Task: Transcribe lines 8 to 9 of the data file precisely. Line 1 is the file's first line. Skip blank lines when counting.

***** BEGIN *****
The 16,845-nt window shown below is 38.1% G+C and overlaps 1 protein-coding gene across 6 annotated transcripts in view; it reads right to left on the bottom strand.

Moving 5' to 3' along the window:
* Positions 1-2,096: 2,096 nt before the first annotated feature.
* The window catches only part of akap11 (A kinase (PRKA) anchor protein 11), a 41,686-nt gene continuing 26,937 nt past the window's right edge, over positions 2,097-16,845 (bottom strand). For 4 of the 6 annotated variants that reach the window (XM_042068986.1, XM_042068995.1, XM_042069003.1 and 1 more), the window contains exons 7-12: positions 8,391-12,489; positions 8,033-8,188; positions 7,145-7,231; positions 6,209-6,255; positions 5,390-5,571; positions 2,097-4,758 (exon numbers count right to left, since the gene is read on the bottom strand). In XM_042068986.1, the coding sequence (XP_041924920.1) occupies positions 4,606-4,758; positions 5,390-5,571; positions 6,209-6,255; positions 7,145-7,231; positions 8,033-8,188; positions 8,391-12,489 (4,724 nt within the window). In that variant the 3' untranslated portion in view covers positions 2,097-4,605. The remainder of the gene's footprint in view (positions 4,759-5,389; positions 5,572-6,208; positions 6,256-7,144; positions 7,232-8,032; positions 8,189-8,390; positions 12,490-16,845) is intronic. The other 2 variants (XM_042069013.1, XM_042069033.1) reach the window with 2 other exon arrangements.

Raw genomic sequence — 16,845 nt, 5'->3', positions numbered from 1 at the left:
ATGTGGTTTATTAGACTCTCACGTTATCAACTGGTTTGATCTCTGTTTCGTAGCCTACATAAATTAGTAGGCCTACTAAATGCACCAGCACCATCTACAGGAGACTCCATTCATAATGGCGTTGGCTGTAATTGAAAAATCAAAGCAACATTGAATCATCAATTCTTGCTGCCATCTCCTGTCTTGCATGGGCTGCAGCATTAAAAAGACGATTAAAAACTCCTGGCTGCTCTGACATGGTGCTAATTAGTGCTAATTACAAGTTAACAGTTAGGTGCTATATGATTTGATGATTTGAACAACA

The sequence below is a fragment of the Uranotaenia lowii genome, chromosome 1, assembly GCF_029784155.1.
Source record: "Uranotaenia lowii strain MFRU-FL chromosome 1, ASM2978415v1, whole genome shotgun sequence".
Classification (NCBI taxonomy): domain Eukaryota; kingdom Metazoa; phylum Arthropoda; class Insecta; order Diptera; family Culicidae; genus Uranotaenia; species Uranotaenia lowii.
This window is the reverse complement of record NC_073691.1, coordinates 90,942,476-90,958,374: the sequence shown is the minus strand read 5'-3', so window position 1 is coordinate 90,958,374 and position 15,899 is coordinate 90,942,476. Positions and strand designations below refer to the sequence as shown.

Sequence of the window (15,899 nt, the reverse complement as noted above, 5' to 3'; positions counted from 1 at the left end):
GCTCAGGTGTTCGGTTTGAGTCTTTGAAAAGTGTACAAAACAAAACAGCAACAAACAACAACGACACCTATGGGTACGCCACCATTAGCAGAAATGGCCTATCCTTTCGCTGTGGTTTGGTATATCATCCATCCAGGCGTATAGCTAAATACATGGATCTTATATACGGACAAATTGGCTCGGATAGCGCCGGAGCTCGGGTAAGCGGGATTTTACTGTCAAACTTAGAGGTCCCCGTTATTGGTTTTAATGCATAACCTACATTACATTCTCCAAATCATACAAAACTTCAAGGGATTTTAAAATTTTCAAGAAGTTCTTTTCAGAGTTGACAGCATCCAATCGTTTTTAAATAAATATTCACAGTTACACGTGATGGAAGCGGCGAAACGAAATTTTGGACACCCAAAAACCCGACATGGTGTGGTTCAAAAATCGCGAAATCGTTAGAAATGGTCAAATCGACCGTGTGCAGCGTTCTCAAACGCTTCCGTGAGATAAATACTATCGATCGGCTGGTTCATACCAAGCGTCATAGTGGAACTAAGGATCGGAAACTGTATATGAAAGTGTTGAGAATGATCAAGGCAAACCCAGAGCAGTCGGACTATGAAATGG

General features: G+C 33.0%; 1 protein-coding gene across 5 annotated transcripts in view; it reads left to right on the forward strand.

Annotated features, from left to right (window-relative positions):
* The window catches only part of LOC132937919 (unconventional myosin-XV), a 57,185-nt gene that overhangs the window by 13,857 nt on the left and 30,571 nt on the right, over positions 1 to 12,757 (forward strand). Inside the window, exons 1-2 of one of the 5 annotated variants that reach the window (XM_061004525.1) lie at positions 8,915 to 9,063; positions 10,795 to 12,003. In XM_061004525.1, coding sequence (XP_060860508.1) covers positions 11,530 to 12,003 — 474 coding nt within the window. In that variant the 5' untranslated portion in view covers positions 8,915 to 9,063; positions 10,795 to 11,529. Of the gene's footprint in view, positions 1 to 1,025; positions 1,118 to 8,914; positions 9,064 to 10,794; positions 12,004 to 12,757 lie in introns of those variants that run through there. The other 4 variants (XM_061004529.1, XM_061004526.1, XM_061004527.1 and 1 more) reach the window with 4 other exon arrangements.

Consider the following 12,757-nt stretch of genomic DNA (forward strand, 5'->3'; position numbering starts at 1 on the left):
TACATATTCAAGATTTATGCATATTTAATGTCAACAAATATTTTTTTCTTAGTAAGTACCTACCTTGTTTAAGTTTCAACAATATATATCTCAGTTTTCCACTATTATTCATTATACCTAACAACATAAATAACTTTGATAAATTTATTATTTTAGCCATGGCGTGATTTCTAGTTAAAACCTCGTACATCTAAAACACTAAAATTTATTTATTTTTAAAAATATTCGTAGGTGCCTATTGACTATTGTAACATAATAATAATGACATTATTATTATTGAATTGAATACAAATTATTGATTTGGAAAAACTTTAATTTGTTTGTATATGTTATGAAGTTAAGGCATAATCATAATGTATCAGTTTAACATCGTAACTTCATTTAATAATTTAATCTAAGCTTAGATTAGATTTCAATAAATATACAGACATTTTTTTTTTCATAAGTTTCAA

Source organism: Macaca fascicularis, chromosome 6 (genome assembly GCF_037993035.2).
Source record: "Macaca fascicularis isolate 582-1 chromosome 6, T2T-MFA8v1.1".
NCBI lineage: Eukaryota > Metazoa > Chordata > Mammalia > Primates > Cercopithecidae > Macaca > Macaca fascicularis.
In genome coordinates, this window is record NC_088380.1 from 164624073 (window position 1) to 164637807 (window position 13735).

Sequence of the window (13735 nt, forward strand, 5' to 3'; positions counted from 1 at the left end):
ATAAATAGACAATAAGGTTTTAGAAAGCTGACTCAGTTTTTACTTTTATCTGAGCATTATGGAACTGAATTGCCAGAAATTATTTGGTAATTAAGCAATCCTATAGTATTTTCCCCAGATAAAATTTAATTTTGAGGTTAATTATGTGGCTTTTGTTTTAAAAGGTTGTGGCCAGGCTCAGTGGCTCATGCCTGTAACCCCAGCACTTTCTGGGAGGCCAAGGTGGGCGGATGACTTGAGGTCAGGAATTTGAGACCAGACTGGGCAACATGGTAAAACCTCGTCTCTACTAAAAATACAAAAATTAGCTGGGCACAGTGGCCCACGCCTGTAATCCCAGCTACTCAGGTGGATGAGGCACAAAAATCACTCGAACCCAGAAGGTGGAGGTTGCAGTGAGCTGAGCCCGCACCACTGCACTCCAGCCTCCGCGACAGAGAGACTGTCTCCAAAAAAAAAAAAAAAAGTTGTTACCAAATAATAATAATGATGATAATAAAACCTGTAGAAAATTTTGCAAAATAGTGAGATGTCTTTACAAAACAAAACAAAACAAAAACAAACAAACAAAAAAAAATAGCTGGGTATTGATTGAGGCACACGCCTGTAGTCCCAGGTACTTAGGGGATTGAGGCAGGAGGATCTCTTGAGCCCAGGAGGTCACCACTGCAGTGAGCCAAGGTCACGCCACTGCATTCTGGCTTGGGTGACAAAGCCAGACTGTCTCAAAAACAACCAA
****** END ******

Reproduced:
Source record: "Uranotaenia lowii strain MFRU-FL chromosome 1, ASM2978415v1, whole genome shotgun sequence".
Classification (NCBI taxonomy): domain Eukaryota; kingdom Metazoa; phylum Arthropoda; class Insecta; order Diptera; family Culicidae; genus Uranotaenia; species Uranotaenia lowii.